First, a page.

What’s So Difficult About Digital Transformation in Healthcare?
In the session “Building the Digital Transformation Plane while Flying,” Dr. Sean Kelly, chief medical officer and senior vice president of healthcare strategy for Imprivata, compared the healthcare and financial services industries. In the past, people had to go to a physical bank to complete transactions. Then ATMs made it easier to withdraw cash. Now, most banking is done online or through an app.
“There’s no banking and telebanking; it’s just banking. So why do we talk about healthcare and telehealth?” Kelly asked.
William Walders, CIO and senior vice president of integrated delivery network operations at Health First, said decades-old, legacy systems are what make digital transformation so difficult in healthcare. Many organizations also have several electronic medical records, which can make it difficult to offer a seamless experience for clinicians and patients.
Another barrier to digital transformation is culture. Mt. San Rafael Hospital CIO Michael Archuleta explained that many in the industry have always seen technology as a cost center rather than a strategic revenue contributor.
“We’re one of the most antiquated industries out there. We’re doing the most important thing by saving people’s lives and enhancing patient care, but we’re behind the curve,” he said. “Healthcare should be leading the pack in innovation and digital transformation. We don’t need a business makeover, but a true technology revolution.”
Archuleta advocated for more focus on improving organizations’ culture. He recommended that organizations bring in startups to accelerate innovation.
Data insights have the potential to transform healthcare, but much of it isn’t easily accessible for analysis. Chris Carmody, CTO for the University of Pittsburgh Medical Center, said his organization has 6 trillion data points for approximately 110 of its 3,600 applications.
“We’re just scratching the surface of learning from the data we already have. Most of that data is unstructured,” Carmody said. “Generative AI can be used in different forms to extract meaning, which will help with digital transformation.”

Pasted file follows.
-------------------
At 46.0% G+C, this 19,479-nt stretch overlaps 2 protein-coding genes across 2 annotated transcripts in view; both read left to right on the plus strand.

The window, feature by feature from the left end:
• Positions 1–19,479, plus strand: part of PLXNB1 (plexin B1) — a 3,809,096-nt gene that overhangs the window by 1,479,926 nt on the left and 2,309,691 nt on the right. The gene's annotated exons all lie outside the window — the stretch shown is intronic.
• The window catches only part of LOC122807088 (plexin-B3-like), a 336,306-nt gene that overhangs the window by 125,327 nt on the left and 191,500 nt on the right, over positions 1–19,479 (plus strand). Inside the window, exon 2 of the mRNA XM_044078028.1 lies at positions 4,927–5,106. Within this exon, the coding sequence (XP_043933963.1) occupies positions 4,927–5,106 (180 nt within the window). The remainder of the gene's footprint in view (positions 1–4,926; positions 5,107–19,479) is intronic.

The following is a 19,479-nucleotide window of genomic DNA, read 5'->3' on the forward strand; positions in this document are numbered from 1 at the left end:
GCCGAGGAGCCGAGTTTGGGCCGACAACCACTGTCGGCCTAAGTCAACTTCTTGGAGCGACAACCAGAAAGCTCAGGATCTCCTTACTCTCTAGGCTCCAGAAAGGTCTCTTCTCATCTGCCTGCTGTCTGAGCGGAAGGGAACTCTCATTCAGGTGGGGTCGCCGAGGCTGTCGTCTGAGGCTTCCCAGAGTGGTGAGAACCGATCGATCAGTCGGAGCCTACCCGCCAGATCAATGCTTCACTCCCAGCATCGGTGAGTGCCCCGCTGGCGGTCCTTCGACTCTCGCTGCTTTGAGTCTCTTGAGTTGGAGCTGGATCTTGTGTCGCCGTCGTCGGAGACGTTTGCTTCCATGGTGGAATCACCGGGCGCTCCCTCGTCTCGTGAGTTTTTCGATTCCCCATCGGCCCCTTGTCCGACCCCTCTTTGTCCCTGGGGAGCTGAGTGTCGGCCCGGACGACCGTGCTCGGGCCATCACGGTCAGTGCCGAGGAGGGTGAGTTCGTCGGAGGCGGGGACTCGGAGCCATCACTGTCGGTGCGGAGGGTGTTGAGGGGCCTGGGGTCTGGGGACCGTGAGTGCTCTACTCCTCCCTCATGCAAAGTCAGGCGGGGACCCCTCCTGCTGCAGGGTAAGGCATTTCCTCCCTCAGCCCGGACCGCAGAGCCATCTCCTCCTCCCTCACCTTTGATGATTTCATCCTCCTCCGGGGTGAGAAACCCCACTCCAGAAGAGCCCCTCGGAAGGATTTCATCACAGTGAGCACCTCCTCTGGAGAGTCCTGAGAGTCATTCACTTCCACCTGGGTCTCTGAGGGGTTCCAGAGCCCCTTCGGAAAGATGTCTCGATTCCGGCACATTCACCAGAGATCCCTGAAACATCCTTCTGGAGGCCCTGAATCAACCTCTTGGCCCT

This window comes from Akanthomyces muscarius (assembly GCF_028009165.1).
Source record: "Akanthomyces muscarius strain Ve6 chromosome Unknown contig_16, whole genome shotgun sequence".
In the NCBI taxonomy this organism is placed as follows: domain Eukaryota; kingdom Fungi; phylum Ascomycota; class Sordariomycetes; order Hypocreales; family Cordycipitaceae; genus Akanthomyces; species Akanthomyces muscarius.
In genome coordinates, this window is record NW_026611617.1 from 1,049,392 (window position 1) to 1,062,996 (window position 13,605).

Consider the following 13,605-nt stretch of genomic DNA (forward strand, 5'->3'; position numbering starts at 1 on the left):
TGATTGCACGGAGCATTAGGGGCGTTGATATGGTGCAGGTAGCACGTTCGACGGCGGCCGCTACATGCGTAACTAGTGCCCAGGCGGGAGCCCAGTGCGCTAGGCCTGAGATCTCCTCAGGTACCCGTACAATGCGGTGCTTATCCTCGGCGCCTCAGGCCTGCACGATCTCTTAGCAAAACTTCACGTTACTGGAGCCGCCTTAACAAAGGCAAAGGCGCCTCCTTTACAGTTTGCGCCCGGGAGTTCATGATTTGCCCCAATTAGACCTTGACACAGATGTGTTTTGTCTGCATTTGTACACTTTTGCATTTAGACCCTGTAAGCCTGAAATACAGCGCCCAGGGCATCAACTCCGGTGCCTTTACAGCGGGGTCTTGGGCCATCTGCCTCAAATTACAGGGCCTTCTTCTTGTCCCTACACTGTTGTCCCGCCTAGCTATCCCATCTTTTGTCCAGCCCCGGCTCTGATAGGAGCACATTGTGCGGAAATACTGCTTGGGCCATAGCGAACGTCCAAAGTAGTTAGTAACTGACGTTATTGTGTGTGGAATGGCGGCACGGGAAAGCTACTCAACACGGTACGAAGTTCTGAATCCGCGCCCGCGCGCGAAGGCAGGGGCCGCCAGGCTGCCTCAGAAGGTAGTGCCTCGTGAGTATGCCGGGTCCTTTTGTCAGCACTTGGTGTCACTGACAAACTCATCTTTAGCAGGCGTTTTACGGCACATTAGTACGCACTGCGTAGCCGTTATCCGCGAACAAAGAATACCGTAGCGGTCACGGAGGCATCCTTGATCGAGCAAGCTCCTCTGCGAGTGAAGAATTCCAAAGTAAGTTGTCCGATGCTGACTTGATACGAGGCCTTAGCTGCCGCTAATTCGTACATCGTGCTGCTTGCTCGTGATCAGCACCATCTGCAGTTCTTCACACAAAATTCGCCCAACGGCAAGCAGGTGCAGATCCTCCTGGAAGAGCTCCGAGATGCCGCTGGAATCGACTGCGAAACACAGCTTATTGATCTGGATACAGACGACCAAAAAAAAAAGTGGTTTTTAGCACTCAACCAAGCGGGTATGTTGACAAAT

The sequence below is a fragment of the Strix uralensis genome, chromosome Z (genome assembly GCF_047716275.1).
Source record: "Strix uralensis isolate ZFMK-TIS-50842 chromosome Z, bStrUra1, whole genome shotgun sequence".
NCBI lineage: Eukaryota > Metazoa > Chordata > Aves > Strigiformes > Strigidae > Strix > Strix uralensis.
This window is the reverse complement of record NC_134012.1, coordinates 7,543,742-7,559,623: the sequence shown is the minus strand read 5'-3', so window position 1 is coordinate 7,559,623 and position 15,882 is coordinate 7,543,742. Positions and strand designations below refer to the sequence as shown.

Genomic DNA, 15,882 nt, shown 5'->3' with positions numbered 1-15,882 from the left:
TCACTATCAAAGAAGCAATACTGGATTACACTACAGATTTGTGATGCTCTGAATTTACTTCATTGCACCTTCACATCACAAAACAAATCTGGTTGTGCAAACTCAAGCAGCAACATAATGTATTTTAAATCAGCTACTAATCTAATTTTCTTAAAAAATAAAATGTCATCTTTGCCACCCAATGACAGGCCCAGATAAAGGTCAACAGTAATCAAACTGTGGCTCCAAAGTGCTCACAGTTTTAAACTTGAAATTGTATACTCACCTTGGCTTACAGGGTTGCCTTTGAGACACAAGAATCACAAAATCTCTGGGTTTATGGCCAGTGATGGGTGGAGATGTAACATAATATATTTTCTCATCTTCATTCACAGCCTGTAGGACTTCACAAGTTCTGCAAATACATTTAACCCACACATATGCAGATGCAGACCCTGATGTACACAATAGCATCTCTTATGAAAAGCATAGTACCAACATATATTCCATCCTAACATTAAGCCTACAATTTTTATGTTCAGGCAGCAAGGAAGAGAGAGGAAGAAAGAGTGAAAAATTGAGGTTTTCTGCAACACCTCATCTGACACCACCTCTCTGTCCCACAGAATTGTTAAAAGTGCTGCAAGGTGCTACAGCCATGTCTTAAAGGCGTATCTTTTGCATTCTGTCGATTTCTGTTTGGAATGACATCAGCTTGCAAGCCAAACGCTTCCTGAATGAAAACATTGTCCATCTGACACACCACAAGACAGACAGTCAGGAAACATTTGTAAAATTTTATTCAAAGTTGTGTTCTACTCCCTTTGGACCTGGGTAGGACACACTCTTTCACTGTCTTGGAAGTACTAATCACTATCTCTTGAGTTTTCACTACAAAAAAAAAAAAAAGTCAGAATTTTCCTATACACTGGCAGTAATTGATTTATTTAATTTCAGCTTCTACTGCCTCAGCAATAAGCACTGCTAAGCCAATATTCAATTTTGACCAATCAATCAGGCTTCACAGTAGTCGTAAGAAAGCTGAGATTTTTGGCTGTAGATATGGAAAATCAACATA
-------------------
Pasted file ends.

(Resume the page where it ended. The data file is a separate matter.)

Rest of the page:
Moving Digital Transformation Forward in Healthcare
Increased collaboration makes it more likely for healthcare organizations to achieve digital transformation. Tressa Springmann, senior vice president and chief information and digital officer at LifeBridge Health, said she is most proud of her relationship with her organization’s chief marketing officer and the marketing team. This relationship has enabled her and her team to gain a better understanding of the community and how best to reach potential patients via digital-first initiatives.
Carmody explained that he is focused on building and establishing relationships that haven’t existed in the past, such as with the chief analytics officer and data scientists to define direction and vision in UPMC’s data analytics program. Rather than being reactive, as the organization often had to be during the height of the pandemic, UPMC is now being proactive.
“Instead of building technology for use within the four walls of the hospital, we’re making our clinical services accessible to the communities we serve,” he said. “I’m optimistic. We have a great opportunity in the next few years to transform healthcare. Others, like Amazon, want to take what they do well and apply it to healthcare, but they don’t know healthcare like we do. We have to be innovative to transform healthcare.”
If a healthcare organization wants to be successful, Archuleta said, it needs to redefine the culture. He described patients as “the new CEO in healthcare,” meaning organizations need to cater to patient demands for digital-first experiences using tools such as asynchronous technology.
Partnerships are also important as health IT leaders and teams navigate technology implementations. Carmody warned against working with vendors that don't include assessments from an IT architecture perspective to determine how the new technology will fit into an organization’s existing ecosystem. They could be using a rogue website or cloud service, which would be a challenge to deal with after the fact.
“If someone says not to include IT, don’t listen to them,” added Springmann.
Archuleta agreed that IT has to be a core component of technology implementations. He pointed out that he’s seen failures when IT wasn’t involved, especially when it comes to security.